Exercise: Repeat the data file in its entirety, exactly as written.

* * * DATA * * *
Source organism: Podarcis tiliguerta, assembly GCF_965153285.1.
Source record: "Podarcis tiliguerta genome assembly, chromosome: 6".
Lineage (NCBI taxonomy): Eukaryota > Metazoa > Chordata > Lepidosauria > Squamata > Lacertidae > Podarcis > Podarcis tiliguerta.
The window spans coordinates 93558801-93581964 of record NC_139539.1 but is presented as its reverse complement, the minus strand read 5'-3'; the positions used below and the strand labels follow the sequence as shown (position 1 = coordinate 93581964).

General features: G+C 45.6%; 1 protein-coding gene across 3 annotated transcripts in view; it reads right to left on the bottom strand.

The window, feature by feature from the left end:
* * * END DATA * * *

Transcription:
Source organism: Podarcis tiliguerta, assembly GCF_965153285.1.
Source record: "Podarcis tiliguerta genome assembly, chromosome: 6".
Lineage (NCBI taxonomy): Eukaryota > Metazoa > Chordata > Lepidosauria > Squamata > Lacertidae > Podarcis > Podarcis tiliguerta.
The window spans coordinates 93558801-93581964 of record NC_139539.1 but is presented as its reverse complement, the minus strand read 5'-3'; the positions used below and the strand labels follow the sequence as shown (position 1 = coordinate 93581964).

General features: G+C 45.6%; 1 protein-coding gene across 3 annotated transcripts in view; it reads right to left on the bottom strand.

The window, feature by feature from the left end: